Outdoor Life Online Editor

NEWTOWN, Conn. -  George W. Bush’s second term as president caps a long list of Election Day victories by candidates who share the values of hunters and shooters, setting the stage for a period of sportsmen-friendly leadership in Washington D.C.

“With pro-gun leadership in the House and Senate, as well as the White House, we’re very optimistic about our prospects for protecting 2nd Amendment freedoms and hunting traditions, and advancing legislation to protect firearms makers and sellers from frivolous lawsuits that threaten their businesses,” said Doug Painter, president of the National Shooting Sports Foundation.

Tuesday’s newsmakers include:

  • Net gain of four pro-gun seats in the U.S. Senate with gains in Florida, Louisiana, North Carolina, South Carolina and South Dakota, and a loss in Colorado. An important highlight was South Dakota’s ousting of Senate Minority Leader Tom Daschle, who supported the poison-pill amendments that prevented passage of the lawsuit immunity bill (S. 1805) that would have blocked junk lawsuits against firearms manufacturers.  

  • Of the 251 candidates endorsed by the National Rifle Association (NRA) for the U.S. House of Representatives, 241 were elected.  

  • The 109th Congress will begin with 235 members given an “A” rating by the NRA. Twenty-seven are rated “B,” 15 rated “C,” 17 rated “D,” 138 rated “F,” and 3 have no rating.

In state ballot initiatives, anti-hunting proposals were defeated in Alaska and Maine, and citizens overwhelmingly passed a measure guaranteeing the right to hunt, fish and trap in Louisiana.

But it was Ohio that proved to be the epicenter of sportsmen’s influence on the 2004 elections. In a tight presidential race that came down to the Buckeye State in a winner-take-all finale, Ohio gun owners apparently gave Bush the votes he needed for reelection. Early indications from exit polls showed a solid majority of Ohio sportsmen voted for the President. In Ohio and nationwide, heavy sportsman participation validated the efforts of the Hunting and Shooting Sports Heritage Fund’s Vote Your Sport campaign.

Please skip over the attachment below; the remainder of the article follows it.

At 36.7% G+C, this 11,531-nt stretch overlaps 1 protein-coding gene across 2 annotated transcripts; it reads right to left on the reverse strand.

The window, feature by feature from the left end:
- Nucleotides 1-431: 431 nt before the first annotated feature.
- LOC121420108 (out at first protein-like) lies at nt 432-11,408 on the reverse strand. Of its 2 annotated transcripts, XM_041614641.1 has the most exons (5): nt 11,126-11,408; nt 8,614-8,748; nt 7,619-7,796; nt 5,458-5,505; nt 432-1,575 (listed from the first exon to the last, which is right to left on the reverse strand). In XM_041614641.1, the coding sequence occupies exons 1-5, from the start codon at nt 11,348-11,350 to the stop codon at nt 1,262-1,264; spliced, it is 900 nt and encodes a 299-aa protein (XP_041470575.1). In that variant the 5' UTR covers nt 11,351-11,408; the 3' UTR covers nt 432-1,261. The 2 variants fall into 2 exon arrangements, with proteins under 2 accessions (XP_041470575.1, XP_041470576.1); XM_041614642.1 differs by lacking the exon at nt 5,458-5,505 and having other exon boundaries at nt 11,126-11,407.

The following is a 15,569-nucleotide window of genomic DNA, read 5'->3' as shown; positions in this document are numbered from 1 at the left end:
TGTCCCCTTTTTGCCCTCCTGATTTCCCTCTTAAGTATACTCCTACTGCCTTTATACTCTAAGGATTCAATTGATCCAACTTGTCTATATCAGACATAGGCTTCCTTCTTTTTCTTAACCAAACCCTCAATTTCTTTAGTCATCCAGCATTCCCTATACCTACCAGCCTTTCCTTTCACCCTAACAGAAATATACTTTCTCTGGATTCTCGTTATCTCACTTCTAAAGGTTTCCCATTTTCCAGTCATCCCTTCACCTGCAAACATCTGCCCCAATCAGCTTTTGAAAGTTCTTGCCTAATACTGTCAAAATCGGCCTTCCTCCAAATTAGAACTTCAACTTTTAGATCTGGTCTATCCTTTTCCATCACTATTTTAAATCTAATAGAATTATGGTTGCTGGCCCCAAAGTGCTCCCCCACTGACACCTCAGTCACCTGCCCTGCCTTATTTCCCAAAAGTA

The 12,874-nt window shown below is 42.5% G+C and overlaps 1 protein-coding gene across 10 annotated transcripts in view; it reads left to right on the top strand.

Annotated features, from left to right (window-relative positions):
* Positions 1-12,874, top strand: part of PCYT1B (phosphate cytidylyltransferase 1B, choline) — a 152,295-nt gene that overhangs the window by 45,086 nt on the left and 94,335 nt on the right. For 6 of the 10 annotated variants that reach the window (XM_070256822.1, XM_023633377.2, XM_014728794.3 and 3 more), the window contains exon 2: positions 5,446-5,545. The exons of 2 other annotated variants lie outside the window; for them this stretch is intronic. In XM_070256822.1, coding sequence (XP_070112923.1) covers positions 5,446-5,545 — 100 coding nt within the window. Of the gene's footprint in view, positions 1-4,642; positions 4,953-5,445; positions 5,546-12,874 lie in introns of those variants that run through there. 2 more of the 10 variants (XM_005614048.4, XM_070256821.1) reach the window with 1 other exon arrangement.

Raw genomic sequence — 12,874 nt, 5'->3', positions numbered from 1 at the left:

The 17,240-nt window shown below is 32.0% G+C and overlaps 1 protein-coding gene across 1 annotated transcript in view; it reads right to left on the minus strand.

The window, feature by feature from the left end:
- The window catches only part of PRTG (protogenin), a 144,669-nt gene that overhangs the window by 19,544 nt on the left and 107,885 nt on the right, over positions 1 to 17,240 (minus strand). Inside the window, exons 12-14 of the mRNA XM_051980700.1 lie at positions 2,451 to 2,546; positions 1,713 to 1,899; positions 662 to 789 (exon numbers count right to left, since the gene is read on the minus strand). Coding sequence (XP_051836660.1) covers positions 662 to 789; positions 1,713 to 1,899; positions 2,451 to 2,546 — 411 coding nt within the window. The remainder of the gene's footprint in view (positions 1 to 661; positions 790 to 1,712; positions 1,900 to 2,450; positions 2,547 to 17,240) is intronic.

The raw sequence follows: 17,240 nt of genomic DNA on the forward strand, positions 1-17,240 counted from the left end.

Both Bush and Senator John Kerry had avidly courted votes from hunters and shooters. A recent survey by the Congressional Sportsmen’s Foundation showed the wisdom of those efforts. In Ohio, 75 percent of sportsmen were considered “likely voters,” according to the survey, and a majority said it was essential for a candidate to share their views on hunting and fishing. For many, gun rights were a top concern.

Most, however, remained unconvinced by Kerry’s staged waterfowl hunts and other campaign theatrics intended to win their favor.

“Kerry couldn’t hide a 20-year anti-gun, anti-hunting career behind 20 weeks of hollow pandering. We thank America’s sportsmen for their vigilance and for voting their sport,” said Painter. ÂÂ